Passcode Protected Laser Tripwire Alarm System


Sometimes security doesn’t need to be overly complex to be effective. Instructables user [1234itouch] recently built a simple laser tripwire alarm that can be mounted virtually anywhere, complete with a keypad for disarming the device.

He mounted a photo cell in a project box, along with an Arduino and a 12-button key pad. A laser pointer is aimed at the photo cell from across a gap, which results in a steady voltage being read by the Arduino. When the laser beam is broken, a drop in voltage is detected, and the alarm sounds until you enter the proper pre-configured passcode. Entering the passcode triggers a 15 second grace period during which the the alarm cannot be tripped again.

It might not be built with triple-thick steel doors and thermo-sensors, but it’s a simple device for simple needs. In its current form it could be pretty useful, and with a little reworking, there are a wide range of things it could be used for.

Continue reading to see a demo video of the tripwire alarm, and be sure to check out these other tripwire-based security systems.


13 thoughts on “Passcode Protected Laser Tripwire Alarm System

  1. I remember playing with ‘security’ devices as a child, using one of those ‘100 in 1’ Radio Shack boxes. The only thing I thought of right off for this project is: Why not mount a mirror opposite the laser, and keep the optical sensor in the package with the keypad?

    With interesting mirror placement, one could create a “Mission Impossible” style laser maze with no electronics modification, right?

  2. Including the laser in the device would add WAY more security! The way it is I could just use a second laser pointer, light at the sensor while I pass the thing and unplug it or something…
    With the laser in the device you could send a clock or even a random sequence of 1s and 0s, that way if you’d light at it with a second laser there are two possibilities:
    – the laser is not strong enough to cover the signal of the internal laser, if you break the laser beam it’ll give you an alarm
    – the laser is strong enough, covers the internal laser’s signal and it’ll give you an alarm
    What do u guys think?

  3. That reminds me of a neat trick I read about in that same kit, transmitting sound using a laser and a light detector. It works the same as an optocoupler but at a distance.

  4. @tokyodrift
    I believe the trick of pointing a secondary laser won’t work because two lasers will increase the voltage of the photocell – which ends up being detectable by the uC.

    @andar_b for transmitting sound in a laser the easiest way is to do amplitude modulation. It is very prone to background noise though..

    Btw: is there anything preventing a thief of disconnecting the device from power? Like someone said, the whole security of a system is given by the weakest point in the system.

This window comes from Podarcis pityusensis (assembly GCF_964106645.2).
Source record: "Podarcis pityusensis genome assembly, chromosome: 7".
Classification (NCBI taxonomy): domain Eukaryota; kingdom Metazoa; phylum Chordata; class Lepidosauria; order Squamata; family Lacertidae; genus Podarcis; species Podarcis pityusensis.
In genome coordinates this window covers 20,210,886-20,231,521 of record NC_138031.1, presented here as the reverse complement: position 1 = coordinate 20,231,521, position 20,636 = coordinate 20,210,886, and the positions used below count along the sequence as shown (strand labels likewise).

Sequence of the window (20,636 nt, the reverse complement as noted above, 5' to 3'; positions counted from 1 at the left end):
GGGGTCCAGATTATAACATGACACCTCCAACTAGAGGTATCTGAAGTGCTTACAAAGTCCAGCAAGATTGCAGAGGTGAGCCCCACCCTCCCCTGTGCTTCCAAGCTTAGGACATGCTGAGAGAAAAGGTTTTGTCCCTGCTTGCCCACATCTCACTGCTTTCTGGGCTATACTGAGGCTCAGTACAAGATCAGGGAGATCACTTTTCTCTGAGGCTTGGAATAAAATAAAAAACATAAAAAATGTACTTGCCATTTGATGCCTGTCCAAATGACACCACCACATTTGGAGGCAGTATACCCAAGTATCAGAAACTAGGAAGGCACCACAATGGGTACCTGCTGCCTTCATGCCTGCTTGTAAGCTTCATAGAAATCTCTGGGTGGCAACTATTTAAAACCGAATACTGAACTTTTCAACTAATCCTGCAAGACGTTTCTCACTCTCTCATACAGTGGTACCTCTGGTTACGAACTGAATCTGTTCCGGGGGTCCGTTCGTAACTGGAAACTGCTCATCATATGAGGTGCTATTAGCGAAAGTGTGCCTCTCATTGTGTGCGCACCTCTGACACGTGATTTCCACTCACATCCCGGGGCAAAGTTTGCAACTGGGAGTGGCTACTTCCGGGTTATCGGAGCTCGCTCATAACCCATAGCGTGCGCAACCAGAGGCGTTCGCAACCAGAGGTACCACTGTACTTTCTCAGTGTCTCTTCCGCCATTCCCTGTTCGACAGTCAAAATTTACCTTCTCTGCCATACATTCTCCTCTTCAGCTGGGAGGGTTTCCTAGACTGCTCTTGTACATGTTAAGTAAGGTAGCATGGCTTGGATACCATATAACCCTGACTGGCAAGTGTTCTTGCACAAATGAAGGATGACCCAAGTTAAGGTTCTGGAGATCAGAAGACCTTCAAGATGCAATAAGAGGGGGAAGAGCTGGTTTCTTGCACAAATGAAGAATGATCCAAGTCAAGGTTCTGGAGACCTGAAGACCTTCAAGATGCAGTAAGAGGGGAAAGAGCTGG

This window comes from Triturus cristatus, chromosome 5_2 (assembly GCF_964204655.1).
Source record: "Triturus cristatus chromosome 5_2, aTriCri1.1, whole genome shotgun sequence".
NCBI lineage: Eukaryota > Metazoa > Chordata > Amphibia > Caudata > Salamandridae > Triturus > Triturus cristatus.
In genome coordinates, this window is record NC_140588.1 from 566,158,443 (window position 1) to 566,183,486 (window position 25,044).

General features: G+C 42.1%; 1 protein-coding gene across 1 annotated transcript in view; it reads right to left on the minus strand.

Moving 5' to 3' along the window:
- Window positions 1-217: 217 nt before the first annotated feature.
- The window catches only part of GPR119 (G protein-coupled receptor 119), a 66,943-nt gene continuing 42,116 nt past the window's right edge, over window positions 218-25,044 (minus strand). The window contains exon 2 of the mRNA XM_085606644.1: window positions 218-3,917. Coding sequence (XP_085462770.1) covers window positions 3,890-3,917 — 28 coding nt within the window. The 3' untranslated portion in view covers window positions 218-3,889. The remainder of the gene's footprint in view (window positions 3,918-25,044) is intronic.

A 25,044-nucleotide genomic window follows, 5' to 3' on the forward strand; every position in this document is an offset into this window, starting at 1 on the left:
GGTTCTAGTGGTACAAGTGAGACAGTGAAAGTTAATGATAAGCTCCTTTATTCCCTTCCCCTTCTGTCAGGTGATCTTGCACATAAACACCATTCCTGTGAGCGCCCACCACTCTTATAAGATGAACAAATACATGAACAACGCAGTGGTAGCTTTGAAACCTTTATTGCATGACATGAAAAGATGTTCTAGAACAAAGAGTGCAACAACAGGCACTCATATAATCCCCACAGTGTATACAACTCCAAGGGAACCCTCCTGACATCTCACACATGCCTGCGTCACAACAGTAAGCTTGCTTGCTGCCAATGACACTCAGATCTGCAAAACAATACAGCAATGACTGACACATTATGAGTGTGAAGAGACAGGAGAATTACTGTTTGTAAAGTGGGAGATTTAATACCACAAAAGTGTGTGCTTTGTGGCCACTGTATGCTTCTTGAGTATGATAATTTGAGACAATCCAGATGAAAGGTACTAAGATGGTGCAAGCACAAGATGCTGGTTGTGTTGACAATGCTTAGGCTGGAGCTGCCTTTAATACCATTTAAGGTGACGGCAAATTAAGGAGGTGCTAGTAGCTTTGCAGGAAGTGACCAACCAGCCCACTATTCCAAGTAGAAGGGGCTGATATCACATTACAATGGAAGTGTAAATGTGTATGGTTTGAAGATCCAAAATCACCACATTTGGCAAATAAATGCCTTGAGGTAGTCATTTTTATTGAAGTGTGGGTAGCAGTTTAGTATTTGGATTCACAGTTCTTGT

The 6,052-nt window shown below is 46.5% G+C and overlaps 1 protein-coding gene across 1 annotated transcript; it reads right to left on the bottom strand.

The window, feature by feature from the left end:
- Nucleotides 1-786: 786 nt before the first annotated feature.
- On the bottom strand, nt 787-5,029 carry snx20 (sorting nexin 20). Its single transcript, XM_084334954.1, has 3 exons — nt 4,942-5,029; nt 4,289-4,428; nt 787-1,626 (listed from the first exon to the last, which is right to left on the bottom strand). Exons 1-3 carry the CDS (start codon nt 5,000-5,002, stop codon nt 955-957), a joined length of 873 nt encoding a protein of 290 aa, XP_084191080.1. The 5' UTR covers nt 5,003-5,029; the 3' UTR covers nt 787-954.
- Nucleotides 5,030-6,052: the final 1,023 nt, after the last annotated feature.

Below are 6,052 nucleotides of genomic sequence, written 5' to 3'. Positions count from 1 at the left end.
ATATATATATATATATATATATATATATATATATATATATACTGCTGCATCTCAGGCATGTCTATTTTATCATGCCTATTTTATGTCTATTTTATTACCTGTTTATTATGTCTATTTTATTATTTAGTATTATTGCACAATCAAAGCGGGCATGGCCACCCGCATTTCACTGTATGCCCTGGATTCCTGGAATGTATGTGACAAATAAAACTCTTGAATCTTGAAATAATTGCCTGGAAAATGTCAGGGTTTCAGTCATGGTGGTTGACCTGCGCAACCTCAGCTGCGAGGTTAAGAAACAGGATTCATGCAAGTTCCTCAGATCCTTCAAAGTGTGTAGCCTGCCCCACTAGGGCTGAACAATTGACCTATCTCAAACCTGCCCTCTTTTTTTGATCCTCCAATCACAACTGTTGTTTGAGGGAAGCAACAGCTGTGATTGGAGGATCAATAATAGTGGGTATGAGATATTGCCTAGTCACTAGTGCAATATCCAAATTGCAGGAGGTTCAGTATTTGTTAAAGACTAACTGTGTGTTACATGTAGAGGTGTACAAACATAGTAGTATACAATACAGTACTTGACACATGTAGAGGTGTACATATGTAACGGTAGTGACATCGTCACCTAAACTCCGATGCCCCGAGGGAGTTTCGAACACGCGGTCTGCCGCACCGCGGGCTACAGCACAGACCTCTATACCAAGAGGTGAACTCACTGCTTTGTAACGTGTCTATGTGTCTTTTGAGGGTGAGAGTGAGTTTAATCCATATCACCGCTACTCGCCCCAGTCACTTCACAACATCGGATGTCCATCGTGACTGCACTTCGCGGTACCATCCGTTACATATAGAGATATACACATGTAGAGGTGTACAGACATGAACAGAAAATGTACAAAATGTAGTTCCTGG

5. i was thinking of building one of these, Dealextreme has red laser modules for the low, low price of $0.90 (if you buy in bulk) i bought 1 at full price and a green 20mW, which i broke. (was going to extend the diode away from the driverboard, Tip: don’t try to solder on that brass, it doesn’t stick and if you keep trying, you burn up the diode) red one still kickin’ running on an 18650 cell @ 4.11v, so i’m thinking of buying 10 of them, and integrating them into various projects, such as: ..laser tripwires. i would say laser sights, but green lasers are amazing, and would be much more intimidating, if you were the target.
    Any tips on how to get solder to attach to that brass-type stuff that lasers are made of? (sure, i could wrap a wire around it and electrical tape, zip-tie, etc.. and i wish i had, but there’s gotta be a way to solder to it. maybe i should have tried sanding it first.)

  6. @Jeditalian – regular old tin/lead solder should work.. make sure you clean the surface and use flux. Also, if it’s a large chunk of brass you might just not be getting enough heat into it. Use a larger soldering iron tip so that when you touch it to the brass you don’t suck all of the heat immediately out of the iron (heat sink effect). You could also preheat your brass housing with a heat gun, but be careful of the heat. If you can remove any electronics first, do so. Here’s a video of soldering brass tubing… not quite the same but it shows that it can be done:

  7. You don’t need to solder to the brass, the laser diodes ground pin is connected to the case. You can solder to the ground pin directly or through the PCB which is undoubtedly already connected to ground in some way.

  8. @Tokyo Drift: Put the Lazer and Sensor on an Serial IO lines.
    Then do:
    Serial.Print(randomString); Serial.Read(returnString);

    if(randomString1 != returnString2) { //OH SNAP }

    Then just push MD5 sums all day long at 9600baud.

  9. The problem with any tripwire system is that it only works if a trespasser is not expecting it to be there. Otherwise, be it laser or physical wire, it can be easily stepped over. If you manage to conceal the two devices on the wall, fine. But if you’ll have two small gizmos on the wall with wires running into (at least on of them), the only thing the setup might catch is a cat or dog. Unless of course it cannot be avoided (like a door opening into it), but there are simpler ways to sense that sort of thing. Oh, and modulation is compulsory, period.

  10. @Max – what about modifying a barcode reader so the laser scans a range several times a second?

    Those, IIRC, produce a fan shaped area. You could mount that on the top of the doorway and put the reflector at the bottom. Provided the laser is strong enough of course.

Leave a Reply

Please be kind and respectful to help make the comments section excellent. (Comment Policy)

This site uses Akismet to reduce spam. Learn how your comment data is processed.